Here are the things that you should check:
- Overall website traffic trends. You should look for a consistent growth trend, and while you'll see ups and downs, the trend should be consistent upward. You can use Google Analytics for this, or for a faster read you can use HubSpot (this is Story's preference).
- Website visit sources. Look at your visits from:
- organic traffic
- paid digital ads
- social networks
- direct traffic (people who already have your domain in their browser)
If your digital drivers are hitting on all cylinders and you are seeing a consistent upward trend, then the next thing you check is #3, leads and customers online. If one or more of these digital drivers are in decline, then remember that traffic relies upon the content and quality of your website. Even social networks have to be anchored back to website posts and pages in order to build traffic. Digital ads are also purchased based on the total quality of the ad, which includes the page the ad links to on your website.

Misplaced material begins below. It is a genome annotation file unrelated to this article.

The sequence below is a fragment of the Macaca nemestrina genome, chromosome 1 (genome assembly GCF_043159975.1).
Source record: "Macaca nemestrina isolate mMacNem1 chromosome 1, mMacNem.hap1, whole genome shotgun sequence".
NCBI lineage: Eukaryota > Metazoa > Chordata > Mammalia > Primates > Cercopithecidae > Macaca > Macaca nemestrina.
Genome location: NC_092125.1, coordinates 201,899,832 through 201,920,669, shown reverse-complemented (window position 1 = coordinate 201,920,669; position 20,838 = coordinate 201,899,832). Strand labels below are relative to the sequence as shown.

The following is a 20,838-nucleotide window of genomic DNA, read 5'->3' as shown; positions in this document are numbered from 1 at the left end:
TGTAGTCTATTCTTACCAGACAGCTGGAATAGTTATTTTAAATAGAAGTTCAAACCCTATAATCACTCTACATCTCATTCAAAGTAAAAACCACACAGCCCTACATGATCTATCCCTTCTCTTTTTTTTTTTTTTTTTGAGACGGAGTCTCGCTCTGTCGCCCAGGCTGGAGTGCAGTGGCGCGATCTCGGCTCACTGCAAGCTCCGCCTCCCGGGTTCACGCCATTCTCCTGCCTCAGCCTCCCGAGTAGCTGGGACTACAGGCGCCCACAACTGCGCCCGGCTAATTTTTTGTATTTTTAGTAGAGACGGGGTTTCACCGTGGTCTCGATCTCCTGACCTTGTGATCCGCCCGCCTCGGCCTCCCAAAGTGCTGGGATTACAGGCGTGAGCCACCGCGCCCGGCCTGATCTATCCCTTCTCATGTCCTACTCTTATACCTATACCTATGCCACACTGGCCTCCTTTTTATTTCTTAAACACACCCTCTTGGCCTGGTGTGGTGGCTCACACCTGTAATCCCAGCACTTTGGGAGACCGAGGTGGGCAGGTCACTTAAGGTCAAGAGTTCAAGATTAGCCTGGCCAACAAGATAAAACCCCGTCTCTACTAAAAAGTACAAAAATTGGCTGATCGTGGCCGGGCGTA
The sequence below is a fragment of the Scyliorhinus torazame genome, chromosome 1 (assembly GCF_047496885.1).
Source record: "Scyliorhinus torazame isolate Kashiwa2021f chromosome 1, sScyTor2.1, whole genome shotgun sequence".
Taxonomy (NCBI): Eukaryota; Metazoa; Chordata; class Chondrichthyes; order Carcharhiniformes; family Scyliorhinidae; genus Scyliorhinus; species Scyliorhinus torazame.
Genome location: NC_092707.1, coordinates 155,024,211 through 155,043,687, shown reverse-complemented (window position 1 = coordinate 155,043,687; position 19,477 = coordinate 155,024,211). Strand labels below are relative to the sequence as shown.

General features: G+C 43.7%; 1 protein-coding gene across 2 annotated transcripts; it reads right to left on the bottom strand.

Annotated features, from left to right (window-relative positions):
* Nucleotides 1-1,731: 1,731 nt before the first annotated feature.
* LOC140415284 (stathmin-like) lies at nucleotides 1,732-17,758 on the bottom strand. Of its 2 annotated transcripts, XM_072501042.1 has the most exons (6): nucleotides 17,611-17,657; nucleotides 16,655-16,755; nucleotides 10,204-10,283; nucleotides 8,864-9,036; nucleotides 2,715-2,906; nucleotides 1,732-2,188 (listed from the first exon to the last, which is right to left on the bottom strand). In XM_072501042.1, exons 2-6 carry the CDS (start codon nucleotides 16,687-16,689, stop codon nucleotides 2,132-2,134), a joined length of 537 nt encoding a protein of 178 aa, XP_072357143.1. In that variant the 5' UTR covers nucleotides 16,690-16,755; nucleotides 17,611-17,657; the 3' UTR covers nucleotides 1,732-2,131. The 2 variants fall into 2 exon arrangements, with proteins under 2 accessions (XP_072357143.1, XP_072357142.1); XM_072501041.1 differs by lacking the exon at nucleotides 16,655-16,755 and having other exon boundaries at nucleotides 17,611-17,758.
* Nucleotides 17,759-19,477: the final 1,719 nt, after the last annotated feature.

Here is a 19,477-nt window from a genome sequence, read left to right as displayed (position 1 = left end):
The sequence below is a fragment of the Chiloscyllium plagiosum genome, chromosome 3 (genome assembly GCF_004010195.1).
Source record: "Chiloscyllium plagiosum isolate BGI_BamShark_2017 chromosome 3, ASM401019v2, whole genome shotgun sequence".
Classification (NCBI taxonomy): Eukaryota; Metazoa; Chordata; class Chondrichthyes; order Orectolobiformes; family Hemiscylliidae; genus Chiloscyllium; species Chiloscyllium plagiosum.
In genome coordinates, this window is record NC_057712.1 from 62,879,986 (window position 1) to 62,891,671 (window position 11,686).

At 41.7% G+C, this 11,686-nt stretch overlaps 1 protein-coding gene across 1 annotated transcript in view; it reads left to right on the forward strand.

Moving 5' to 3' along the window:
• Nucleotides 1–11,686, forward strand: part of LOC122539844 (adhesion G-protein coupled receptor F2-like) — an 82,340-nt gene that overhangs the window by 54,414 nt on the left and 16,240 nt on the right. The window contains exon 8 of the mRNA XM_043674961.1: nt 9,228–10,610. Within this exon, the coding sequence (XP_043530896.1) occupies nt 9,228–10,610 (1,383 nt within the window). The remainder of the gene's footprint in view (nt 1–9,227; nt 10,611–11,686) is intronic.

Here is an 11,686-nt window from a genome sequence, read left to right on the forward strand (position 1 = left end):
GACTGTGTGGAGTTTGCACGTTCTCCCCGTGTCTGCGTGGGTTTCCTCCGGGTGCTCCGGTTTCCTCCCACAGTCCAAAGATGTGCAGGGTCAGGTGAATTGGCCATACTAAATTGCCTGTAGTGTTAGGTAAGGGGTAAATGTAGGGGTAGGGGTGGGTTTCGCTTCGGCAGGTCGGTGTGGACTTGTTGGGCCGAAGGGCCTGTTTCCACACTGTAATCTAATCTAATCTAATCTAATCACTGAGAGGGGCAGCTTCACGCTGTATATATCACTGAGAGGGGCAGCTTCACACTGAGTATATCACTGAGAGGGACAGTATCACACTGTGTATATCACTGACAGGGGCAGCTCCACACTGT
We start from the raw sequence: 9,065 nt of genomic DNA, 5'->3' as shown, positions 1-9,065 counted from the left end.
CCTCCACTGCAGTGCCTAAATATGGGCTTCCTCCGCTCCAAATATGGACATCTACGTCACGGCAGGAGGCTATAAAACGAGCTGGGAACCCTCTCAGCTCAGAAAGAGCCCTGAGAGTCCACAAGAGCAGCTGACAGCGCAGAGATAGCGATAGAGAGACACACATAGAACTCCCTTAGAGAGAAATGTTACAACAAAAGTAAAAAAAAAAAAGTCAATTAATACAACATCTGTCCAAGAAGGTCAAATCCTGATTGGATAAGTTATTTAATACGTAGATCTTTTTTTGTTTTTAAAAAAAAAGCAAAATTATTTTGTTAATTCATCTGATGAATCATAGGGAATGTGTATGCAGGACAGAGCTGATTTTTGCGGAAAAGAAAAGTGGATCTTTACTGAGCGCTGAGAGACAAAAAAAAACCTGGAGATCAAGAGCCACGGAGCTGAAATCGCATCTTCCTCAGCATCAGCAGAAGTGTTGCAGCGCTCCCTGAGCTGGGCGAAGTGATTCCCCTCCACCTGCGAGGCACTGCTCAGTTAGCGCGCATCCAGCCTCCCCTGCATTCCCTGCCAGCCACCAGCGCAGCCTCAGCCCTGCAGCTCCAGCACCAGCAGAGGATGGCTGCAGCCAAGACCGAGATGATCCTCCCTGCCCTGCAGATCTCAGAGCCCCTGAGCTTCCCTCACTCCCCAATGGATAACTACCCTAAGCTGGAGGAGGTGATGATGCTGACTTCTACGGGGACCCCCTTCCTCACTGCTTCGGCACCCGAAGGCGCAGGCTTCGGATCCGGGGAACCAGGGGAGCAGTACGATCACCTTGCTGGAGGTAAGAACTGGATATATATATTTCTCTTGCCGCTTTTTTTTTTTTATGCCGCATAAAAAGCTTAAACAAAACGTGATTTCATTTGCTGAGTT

3. Audit Online Leads and Customers
If traffic is up, then the next place to look is at how many leads and customers your website is creating. There is more than one kind of online conversion (i.e. when someone completes a form or click a call to action). Some should be essentially as simple as submitting an email address, while others as complex as giving details that can lead directly to a sale.
- Check how many types of online conversions you have on your website. This should always include more than the form on your contact page and phone number in the footer. You should have multiple conversion types on each page or article. The options should range from simple email in order to receive information of value all the way to complete details that go into creating an order.
- Check on the number of conversions that you've created in the last quarter. Group these names by type:
- Email and/or name only
- Medium detail
- Full order detail
- eCommerce or Sales online
- Add the number of follow-up contacts made along-side each lead type.
- Finally, run a comparison between these lists and actual customers that you've closed. If you're using a CRM-enabled (customer relationship management) website or digital sales tools, this number can be automatically tracked all of the time.
Here's what your chart should look like: